Catholic Parish Gets New Priest
As a high school student in Arizona at the age of 16, Father William Petrie read a biography of St. Damien in school. That’s what started the priest’s journey in the Catholic faith, which has culminated in his installation as pastor of Molokai’s St. Damien Parish last Tuesday.
“That book inspired me so much that I decided I was going to become a priest and work with leprosy patients,” he said. “And it all came true.”
He entered seminary and joined the order of the Sacred Hearts, of which St. Damien was a member. Sixteen years after he felt called by the saint from Molokai, he went to India to work with Mother Teresa of Calcutta, whose mission was to serve those with leprosy, where he lived for 25 years.
Now, at the age of 70, Petrie said he has found the place he plans to stay “until God calls me home.” He lives in a little house next to the picturesque St. Joseph’s Church in east Molokai that Damien himself built.
“It feels like coming home to heaven,” he said joyfully. “I’m constantly thanking God for the gift of being here [on Molokai].”
Petrie is replacing Father Clyde Guerreiro, who was assigned to serve at a parish in Wahiawa, Oahu.
Dedication to the Afflicted
Petrie’s mission in India began with a letter to Mother Teresa, introducing himself and letting her know he wanted to be involved in serving those with leprosy, also known as Hansen’s disease. He never heard back.
He raised $1000 for a ticket to India, which at the time cost $800, he said. He again wrote to Mother Teresa, restating his hope to work with her, and including the remaining $200 as a donation to her mission. Again, he never received a response.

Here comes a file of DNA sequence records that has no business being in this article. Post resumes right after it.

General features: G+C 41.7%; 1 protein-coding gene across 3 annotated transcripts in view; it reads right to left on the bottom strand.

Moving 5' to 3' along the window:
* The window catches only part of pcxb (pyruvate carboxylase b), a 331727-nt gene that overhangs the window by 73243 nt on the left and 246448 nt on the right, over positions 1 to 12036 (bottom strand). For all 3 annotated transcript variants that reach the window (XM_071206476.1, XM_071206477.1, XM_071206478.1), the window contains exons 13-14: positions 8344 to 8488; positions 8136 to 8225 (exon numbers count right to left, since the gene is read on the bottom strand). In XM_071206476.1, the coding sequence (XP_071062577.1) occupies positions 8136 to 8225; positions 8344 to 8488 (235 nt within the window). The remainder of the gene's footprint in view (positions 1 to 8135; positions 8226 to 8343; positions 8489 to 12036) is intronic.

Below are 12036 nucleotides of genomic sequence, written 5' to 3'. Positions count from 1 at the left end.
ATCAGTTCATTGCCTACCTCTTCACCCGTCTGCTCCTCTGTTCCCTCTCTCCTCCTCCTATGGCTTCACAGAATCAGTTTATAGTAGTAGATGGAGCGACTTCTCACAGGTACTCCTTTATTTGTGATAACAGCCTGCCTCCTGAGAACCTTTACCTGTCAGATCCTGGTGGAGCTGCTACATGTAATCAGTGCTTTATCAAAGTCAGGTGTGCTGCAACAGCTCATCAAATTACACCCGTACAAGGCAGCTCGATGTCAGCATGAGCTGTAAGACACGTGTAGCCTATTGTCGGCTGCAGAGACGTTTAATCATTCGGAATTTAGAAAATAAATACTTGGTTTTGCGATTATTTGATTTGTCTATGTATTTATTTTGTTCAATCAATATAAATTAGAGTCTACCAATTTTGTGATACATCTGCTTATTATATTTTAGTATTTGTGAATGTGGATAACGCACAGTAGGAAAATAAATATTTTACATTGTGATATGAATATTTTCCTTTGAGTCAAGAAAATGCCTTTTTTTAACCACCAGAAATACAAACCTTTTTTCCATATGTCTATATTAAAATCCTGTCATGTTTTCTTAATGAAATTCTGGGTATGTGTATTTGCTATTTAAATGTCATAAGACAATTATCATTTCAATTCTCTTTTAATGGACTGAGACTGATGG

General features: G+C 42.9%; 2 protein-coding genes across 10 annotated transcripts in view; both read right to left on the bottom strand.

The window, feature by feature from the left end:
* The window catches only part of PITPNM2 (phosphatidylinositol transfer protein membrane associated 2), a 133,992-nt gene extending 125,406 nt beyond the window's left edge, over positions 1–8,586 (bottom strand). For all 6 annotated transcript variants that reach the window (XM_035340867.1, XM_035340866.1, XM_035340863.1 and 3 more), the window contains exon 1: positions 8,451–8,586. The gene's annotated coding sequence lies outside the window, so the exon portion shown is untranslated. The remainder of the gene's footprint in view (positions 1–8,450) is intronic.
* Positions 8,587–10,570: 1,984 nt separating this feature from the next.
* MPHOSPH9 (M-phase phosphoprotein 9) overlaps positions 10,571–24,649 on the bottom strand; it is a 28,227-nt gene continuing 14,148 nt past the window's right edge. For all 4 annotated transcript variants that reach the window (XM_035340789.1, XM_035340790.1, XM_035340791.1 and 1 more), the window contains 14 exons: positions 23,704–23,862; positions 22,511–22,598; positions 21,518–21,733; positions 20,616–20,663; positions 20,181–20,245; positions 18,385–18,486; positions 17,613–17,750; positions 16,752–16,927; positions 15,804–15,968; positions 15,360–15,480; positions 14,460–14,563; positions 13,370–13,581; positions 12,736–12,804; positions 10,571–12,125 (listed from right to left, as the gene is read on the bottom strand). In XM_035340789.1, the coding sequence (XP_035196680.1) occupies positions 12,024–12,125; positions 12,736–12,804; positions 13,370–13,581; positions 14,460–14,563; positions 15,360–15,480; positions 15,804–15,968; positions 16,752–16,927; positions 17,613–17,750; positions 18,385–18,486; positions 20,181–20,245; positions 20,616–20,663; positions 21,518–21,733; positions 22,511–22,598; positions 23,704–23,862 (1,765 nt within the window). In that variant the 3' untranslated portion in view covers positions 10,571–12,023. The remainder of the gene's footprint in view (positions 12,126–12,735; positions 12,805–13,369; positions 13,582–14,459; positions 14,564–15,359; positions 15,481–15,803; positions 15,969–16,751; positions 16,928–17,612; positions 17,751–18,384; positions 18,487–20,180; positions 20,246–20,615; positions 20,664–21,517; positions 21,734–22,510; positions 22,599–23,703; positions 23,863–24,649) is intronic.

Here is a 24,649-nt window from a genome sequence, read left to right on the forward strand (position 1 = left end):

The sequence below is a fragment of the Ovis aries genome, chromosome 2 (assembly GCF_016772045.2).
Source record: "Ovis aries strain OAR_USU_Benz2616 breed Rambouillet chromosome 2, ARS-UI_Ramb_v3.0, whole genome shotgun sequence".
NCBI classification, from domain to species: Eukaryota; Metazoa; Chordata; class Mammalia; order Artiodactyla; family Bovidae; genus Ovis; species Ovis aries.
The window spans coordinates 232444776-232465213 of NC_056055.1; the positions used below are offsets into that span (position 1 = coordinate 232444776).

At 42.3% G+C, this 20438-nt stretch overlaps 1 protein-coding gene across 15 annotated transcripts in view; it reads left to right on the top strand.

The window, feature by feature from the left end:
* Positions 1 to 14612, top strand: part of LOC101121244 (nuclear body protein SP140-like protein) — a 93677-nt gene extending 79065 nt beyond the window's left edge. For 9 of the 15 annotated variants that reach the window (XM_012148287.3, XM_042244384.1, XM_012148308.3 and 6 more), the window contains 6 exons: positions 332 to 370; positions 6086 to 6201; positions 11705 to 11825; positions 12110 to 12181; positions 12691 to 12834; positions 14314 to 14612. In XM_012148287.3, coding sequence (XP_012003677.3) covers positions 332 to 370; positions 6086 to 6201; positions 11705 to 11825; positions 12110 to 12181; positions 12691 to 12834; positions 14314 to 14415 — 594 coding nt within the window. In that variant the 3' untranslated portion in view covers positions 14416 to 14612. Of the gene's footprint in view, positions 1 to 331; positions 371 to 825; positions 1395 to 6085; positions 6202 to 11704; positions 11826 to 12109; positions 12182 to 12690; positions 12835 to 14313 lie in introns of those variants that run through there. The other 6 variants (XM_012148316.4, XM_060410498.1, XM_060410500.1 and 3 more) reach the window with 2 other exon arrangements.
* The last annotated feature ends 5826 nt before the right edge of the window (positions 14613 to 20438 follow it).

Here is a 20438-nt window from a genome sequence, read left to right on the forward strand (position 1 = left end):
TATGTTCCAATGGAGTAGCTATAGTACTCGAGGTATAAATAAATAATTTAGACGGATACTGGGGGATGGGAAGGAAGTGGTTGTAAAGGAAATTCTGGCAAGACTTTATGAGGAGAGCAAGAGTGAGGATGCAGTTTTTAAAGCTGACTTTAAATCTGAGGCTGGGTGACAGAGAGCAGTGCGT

Petrie wrote a third and final letter to Mother Teresa, this time giving his flight information for his planned trip to India.
He still hadn’t heard back by the time he boarded a flight and landed in a busy Indian airport. There was no one there to pick him up. He wound his way through throngs of people in the street, looked up the contact for Mother Teresa’s Missionaries of Charity, and called the number. A woman answered and Petrie asked for Mother Teresa. The woman said that was she. He again introduced himself and expressed his desire to work with her.
“She was delighted… we struck up a friendship that lasted until she died,” said Petrie, adding she had never received his letters.
During his years working with her, he not only became an important member of Mother’s Teresa’s well-known mission, but also followed in Damien’s footsteps of service to those with leprosy. He started the Damien Institute in India, which included a medical clinic, education for youth, rehabilitation and employment services. He also established a Sacred Hearts congregation in India to join the worldwide community and continue the work of the Institute.
Fulfillment on Molokai
Despite the fulfillment of his past missions, Father Petrie said he feels as though those assignments have all led up to fulfilling the call on Molokai.
At his installation at St. Damien Church in Kaunakakai last week, Father Petrie promised that during his first six months, he would visit every single home and family of the parish to listen, meet and bless each house. Listening, he said, is one of many lessons he learned from Mother Teresa.
One goal Father Petrie has for the parish is to foster pilgrims to the island to not only honor St. Damien and the soon-to-be-canonized Mother Marianne, but also to support local economy.
Honolulu Bishop Larry Silva, who presided over Petrie’s installation, called the priest’s vision for welcoming pilgrims “much-needed.”
Father Petrie’s passion for sharing St. Damien’s legacy is welcomed by Molokai parishioners.
“He breathes Damien, which I believe is good for our souls here,” said Leoda Shizuma upon learning of Father Petrie’s assignment earlier this year. Shizuma and other parishioners got to know Father Petrie when he visited Molokai for six months during his sabbatical in 2000.
Petrie’s permanent move to Molokai was made possible by a merger of the Sacred Hearts East Coast and Hawaii chapters last year. He is one of the first priests to make the transfer to Hawaii, along with Kalaupapa’s new pastor, Father Patrick Killilea. Father Killilea was installed at the peninsula’s St. Francis Church on July 11.